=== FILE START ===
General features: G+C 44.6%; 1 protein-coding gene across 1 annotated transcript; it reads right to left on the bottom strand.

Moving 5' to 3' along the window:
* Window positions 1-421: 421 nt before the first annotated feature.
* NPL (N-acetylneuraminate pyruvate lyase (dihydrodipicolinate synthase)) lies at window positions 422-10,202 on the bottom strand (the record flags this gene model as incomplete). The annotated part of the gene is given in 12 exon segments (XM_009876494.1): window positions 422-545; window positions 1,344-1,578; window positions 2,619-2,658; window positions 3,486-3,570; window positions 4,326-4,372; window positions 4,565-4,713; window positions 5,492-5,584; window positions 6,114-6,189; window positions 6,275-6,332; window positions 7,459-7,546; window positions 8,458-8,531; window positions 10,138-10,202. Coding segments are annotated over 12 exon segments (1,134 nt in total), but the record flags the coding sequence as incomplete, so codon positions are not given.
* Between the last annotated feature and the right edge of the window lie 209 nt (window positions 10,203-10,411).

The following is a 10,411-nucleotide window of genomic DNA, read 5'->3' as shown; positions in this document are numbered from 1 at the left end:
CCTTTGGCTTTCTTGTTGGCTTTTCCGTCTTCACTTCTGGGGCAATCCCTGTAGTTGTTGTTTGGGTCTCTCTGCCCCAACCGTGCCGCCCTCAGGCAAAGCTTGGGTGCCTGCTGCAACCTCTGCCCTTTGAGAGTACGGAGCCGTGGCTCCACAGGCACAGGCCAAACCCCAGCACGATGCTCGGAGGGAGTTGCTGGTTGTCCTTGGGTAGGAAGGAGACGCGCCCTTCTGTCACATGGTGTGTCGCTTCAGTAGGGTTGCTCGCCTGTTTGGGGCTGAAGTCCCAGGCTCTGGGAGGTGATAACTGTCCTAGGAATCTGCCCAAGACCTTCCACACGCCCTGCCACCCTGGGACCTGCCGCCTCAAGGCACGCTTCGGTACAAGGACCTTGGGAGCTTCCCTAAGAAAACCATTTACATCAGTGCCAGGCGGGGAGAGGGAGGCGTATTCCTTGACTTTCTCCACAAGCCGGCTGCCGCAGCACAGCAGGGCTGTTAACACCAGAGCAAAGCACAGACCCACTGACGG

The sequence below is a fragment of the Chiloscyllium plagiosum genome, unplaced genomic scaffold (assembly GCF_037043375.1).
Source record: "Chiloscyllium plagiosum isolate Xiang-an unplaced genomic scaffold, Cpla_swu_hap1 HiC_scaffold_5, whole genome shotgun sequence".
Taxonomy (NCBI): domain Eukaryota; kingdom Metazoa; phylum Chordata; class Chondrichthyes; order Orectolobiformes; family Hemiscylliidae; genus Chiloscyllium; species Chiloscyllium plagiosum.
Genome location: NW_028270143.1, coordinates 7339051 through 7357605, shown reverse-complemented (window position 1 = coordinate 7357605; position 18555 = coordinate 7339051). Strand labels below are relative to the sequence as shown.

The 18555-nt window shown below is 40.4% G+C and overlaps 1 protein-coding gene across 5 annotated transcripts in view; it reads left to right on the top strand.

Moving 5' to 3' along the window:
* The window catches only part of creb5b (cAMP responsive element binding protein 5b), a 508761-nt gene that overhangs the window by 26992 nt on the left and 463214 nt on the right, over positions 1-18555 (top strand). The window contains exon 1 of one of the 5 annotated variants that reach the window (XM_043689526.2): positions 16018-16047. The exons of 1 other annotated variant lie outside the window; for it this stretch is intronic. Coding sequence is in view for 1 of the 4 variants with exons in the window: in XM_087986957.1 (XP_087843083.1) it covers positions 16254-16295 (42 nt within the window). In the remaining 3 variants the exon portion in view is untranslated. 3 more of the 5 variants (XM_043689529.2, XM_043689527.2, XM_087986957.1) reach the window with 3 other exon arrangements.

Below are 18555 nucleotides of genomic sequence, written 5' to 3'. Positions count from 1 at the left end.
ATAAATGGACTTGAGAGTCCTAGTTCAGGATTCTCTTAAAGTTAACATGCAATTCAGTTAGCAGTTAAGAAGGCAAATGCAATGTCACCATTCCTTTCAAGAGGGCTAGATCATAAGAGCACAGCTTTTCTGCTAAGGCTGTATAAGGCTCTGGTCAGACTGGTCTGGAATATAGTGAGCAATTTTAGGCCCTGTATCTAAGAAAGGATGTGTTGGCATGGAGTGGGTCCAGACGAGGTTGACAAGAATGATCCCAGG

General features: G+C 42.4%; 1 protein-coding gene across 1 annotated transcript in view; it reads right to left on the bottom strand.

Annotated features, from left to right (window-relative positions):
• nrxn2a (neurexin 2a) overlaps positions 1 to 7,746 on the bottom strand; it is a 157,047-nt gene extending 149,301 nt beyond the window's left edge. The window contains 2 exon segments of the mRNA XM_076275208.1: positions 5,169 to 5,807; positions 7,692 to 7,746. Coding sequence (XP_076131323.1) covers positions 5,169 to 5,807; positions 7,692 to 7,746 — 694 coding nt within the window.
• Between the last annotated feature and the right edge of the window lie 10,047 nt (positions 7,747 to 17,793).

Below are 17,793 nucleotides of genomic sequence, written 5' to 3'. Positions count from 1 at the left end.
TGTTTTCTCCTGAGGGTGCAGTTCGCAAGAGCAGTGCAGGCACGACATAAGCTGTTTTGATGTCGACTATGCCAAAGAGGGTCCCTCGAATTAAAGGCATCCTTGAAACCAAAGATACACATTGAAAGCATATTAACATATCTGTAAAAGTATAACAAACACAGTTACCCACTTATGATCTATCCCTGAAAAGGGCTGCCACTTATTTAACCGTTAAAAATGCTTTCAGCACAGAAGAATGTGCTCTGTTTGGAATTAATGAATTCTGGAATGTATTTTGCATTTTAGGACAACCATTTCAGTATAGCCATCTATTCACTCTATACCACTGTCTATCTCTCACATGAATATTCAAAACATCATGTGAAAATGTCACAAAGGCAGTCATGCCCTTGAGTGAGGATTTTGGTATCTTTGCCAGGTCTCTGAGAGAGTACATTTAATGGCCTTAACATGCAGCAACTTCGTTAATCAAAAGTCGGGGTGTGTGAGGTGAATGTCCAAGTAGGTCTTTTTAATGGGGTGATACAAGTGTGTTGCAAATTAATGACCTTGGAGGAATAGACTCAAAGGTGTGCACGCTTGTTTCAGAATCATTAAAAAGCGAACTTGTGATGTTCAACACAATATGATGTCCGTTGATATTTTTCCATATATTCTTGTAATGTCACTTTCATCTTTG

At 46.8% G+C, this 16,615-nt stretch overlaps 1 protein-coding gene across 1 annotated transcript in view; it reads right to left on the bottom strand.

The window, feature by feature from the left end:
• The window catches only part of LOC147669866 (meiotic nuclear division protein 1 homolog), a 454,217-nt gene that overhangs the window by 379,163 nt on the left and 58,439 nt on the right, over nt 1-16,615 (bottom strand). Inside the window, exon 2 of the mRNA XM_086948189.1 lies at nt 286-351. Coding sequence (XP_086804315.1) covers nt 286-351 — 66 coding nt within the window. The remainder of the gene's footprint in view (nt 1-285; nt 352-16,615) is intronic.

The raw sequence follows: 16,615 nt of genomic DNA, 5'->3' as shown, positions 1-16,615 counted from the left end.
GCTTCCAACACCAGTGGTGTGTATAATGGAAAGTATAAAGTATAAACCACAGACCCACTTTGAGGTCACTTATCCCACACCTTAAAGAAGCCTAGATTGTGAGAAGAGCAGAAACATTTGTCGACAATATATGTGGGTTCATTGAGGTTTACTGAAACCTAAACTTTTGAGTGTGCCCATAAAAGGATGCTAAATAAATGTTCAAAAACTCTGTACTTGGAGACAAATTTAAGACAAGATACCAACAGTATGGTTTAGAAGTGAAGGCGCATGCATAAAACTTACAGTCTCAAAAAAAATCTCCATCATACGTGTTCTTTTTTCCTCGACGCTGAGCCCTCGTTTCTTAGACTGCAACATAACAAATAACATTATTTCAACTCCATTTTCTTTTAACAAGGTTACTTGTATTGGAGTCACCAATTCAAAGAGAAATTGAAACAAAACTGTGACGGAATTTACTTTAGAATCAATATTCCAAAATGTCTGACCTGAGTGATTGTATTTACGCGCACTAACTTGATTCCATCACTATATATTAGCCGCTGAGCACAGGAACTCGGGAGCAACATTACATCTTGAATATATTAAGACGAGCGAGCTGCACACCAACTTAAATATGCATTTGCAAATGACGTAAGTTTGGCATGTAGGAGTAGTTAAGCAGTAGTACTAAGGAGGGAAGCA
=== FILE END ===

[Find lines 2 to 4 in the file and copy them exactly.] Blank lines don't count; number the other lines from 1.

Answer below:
Moving 5' to 3' along the window:
* Window positions 1-421: 421 nt before the first annotated feature.
* NPL (N-acetylneuraminate pyruvate lyase (dihydrodipicolinate synthase)) lies at window positions 422-10,202 on the bottom strand (the record flags this gene model as incomplete). The annotated part of the gene is given in 12 exon segments (XM_009876494.1): window positions 422-545; window positions 1,344-1,578; window positions 2,619-2,658; window positions 3,486-3,570; window positions 4,326-4,372; window positions 4,565-4,713; window positions 5,492-5,584; window positions 6,114-6,189; window positions 6,275-6,332; window positions 7,459-7,546; window positions 8,458-8,531; window positions 10,138-10,202. Coding segments are annotated over 12 exon segments (1,134 nt in total), but the record flags the coding sequence as incomplete, so codon positions are not given.